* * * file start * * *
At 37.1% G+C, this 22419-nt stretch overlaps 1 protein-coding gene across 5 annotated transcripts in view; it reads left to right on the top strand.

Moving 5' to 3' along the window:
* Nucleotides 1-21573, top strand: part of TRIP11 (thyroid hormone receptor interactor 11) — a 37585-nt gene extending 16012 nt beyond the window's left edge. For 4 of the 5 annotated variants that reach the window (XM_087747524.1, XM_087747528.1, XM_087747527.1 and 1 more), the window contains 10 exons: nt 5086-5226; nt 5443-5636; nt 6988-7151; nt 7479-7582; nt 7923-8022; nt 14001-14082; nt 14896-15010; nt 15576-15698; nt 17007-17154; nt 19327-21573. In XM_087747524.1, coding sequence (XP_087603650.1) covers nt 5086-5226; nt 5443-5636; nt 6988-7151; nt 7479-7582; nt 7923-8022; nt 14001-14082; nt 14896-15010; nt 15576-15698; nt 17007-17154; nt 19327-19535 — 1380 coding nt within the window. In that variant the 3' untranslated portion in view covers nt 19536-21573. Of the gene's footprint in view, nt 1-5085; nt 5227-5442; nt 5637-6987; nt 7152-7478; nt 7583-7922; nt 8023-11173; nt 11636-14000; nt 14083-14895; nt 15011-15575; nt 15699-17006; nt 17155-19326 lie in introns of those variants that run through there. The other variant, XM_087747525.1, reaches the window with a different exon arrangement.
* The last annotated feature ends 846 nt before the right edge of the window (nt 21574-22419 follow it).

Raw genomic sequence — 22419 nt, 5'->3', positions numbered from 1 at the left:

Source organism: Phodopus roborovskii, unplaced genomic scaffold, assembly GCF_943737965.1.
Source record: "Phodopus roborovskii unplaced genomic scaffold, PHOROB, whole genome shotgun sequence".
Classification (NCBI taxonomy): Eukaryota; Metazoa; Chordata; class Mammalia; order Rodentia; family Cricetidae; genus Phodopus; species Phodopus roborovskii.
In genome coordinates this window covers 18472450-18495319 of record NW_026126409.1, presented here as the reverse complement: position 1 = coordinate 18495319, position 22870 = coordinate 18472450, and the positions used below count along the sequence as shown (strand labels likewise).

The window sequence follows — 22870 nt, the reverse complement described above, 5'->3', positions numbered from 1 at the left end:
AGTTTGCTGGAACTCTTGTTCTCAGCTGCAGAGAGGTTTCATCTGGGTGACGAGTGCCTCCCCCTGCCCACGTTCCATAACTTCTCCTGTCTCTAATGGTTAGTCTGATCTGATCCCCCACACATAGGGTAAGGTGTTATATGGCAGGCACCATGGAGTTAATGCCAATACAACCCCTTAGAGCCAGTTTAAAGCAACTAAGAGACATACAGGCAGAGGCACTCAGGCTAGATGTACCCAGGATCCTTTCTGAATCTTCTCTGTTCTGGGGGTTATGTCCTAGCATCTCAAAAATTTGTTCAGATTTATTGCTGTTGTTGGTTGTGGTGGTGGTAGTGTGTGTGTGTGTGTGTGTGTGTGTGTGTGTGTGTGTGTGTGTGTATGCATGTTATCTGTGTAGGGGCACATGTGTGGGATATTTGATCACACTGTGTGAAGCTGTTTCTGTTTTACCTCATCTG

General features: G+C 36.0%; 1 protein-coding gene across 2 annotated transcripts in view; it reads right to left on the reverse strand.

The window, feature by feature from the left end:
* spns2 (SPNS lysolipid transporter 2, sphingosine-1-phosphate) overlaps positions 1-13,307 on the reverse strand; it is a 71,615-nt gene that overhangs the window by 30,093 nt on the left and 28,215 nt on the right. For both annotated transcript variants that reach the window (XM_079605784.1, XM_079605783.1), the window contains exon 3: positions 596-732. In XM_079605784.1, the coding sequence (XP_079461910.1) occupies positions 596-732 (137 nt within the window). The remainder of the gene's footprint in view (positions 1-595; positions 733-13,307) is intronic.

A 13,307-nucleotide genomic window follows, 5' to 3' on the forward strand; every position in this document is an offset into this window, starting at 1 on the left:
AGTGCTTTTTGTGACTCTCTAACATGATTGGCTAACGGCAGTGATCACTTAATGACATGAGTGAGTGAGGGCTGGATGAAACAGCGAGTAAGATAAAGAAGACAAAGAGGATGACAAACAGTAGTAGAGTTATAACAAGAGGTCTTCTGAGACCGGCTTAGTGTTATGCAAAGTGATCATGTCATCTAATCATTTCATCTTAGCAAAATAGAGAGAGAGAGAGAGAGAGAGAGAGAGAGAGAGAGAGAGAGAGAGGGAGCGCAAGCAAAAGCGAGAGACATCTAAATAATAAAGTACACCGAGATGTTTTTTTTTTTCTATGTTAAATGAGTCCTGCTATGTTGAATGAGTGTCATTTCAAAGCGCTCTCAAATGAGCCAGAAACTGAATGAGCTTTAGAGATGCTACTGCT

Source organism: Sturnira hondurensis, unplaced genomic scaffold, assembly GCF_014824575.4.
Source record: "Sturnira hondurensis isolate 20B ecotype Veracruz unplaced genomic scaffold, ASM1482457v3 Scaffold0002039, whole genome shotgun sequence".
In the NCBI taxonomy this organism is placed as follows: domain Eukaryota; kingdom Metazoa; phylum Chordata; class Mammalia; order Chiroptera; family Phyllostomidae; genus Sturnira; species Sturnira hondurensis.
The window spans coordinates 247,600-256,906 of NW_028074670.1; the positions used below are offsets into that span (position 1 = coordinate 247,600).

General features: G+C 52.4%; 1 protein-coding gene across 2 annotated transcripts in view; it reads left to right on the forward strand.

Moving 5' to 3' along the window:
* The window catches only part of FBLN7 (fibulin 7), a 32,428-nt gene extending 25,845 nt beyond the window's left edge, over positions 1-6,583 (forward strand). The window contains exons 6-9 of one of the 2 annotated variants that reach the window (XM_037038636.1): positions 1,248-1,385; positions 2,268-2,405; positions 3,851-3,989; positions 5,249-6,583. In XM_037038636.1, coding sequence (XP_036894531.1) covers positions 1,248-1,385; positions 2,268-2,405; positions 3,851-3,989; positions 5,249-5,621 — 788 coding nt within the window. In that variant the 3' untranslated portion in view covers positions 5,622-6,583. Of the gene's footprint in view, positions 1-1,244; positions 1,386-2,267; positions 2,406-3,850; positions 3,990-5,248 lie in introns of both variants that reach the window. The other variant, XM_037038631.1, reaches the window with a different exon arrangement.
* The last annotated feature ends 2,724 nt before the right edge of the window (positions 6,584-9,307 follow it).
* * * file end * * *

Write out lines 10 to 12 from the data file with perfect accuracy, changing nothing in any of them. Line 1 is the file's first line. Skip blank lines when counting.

The window sequence follows — 22870 nt, the reverse complement described above, 5'->3', positions numbered from 1 at the left end:
AGTTTGCTGGAACTCTTGTTCTCAGCTGCAGAGAGGTTTCATCTGGGTGACGAGTGCCTCCCCCTGCCCACGTTCCATAACTTCTCCTGTCTCTAATGGTTAGTCTGATCTGATCCCCCACACATAGGGTAAGGTGTTATATGGCAGGCACCATGGAGTTAATGCCAATACAACCCCTTAGAGCCAGTTTAAAGCAACTAAGAGACATACAGGCAGAGGCACTCAGGCTAGATGTACCCAGGATCCTTTCTGAATCTTCTCTGTTCTGGGGGTTATGTCCTAGCATCTCAAAAATTTGTTCAGATTTATTGCTGTTGTTGGTTGTGGTGGTGGTAGTGTGTGTGTGTGTGTGTGTGTGTGTGTGTGTGTGTGTGTGTGTGTATGCATGTTATCTGTGTAGGGGCACATGTGTGGGATATTTGATCACACTGTGTGAAGCTGTTTCTGTTTTACCTCATCTG

General features: G+C 36.0%; 1 protein-coding gene across 2 annotated transcripts in view; it reads right to left on the reverse strand.